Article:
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Zoe Saldaña joins heated online debate on casting against race: 'Let's not throw rocks'

BEVERLY HILLS, CA - MARCH 21:  Actress Zoe Saldana onstage during the 26th Annual GLAAD Media Awards at The Beverly Hilton Hotel on March 21, 2015 in Beverly Hills, California.  (Photo by Jason Merritt/Getty Images for GLAAD)

BEVERLY HILLS, CA - MARCH 21: Actress Zoe Saldana onstage during the 26th Annual GLAAD Media Awards at The Beverly Hilton Hotel on March 21, 2015 in Beverly Hills, California. (Photo by Jason Merritt/Getty Images for GLAAD)  (2015 Getty Images)

Hollywood’s long-standing debate regarding race and casting was rekindled last week when actor Michael B. Jordan opened up about online critics of his being cast as the Human Torch in the upcoming “Fantastic Four” reboot.

In a candid essay published in Entertainment Weekly, Jordan pushed back against people on the Internet who were angry that a black actor was cast as a comic book superhero illustrated with blond hair and blue eyes.

Actress Zoe Saldaña, whose casting as Nina Simone in an upcoming biopic has also drawn fire, spoke out in support of Jordan in a Facebook post.

The Dominican-American actress shared the essay over the weekend and turned the argument on its head, asking critics to instead question Hollywood’s practice of casting white actors to portray people of color.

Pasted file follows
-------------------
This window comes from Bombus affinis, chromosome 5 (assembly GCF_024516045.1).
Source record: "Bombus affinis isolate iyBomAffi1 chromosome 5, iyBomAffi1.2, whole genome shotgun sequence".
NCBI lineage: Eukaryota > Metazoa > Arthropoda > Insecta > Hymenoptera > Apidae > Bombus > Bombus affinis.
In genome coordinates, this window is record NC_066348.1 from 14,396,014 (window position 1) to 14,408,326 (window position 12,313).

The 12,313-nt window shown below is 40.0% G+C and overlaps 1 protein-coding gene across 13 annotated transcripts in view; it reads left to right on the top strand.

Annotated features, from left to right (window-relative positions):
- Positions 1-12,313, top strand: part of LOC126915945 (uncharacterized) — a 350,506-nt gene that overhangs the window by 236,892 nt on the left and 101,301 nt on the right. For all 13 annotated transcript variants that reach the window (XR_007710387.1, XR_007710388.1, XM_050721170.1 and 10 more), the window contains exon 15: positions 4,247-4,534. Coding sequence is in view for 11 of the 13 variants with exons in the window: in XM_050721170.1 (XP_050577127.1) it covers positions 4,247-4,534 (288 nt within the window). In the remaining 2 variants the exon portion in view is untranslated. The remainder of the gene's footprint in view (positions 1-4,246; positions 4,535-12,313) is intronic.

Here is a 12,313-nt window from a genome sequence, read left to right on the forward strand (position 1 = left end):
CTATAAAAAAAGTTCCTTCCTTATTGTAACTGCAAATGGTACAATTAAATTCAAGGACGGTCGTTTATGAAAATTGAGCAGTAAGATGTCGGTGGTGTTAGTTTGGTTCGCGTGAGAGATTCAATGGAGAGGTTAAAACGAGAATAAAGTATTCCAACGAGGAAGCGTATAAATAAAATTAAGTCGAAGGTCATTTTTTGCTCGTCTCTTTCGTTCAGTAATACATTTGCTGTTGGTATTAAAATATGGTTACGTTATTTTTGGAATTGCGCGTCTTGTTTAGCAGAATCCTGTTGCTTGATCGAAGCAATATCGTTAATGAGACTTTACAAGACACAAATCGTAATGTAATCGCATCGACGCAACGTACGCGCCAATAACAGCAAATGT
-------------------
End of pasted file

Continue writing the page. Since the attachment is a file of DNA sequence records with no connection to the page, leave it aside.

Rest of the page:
Saldaña specifically pointed out the times when white actors were picked to portray people of color like journalist Mariane Pearl and Shakespeare's Othello.

“The list goes on .... and on .... and on ... Let's not throw rocks when we all live in glass houses,” she wrote.

Bravo!!! Inspired by Michael's essay. Thank you for speaking up. If we question why Michael has been cast to play the...

Posted by Zoe Saldana on Saturday, May 23, 2015

 

Speaking to Fox News Latino in December 2013, the “Avatar” actress said she loves and embraces her Latina-African heritage and would never want to whitewash herself to meet Hollywood standards.

“If I only want to do roles that are about me then I am not being an actor, then I am being a celebrity. I am not into celebrity s-h-i-t,” Saldaña said. “If someone has the ability to see in me that I can play a character no matter what racial background, economical background, cultural background, gender too – because I would love to play a man one day if it’s possible – I would be honored.”

“My composition consists of African heritage as well as European as well as indigenous,” she continued. “The difference between me and a lot of my people is that I love it and I embrace it. And I don’t want to whitewash myself or wash myself of anything, but at the end of the day I want to be considered to be an artist that is gender-less, that is race-less, that is neutral.”

As for Jordan, he hopes that a black actor in role like Johnny Storm will help inspire actors of color for generations to come.

“Sometimes you have to be the person who stands up and says, ‘I’ll be the one to shoulder all this hate. I’ll take the brunt for the next couple of generations.’ I put that responsibility on myself,” he wrote. 

“People are always going to see each other in terms of race, but maybe in the future we won’t talk about it as much. Maybe, if I set an example, Hollywood will start considering more people of color in other prominent roles, and maybe we can reach the people who are stuck in the mindset that ‘it has to be true to the comic book.’ Or maybe we have to reach past them.”

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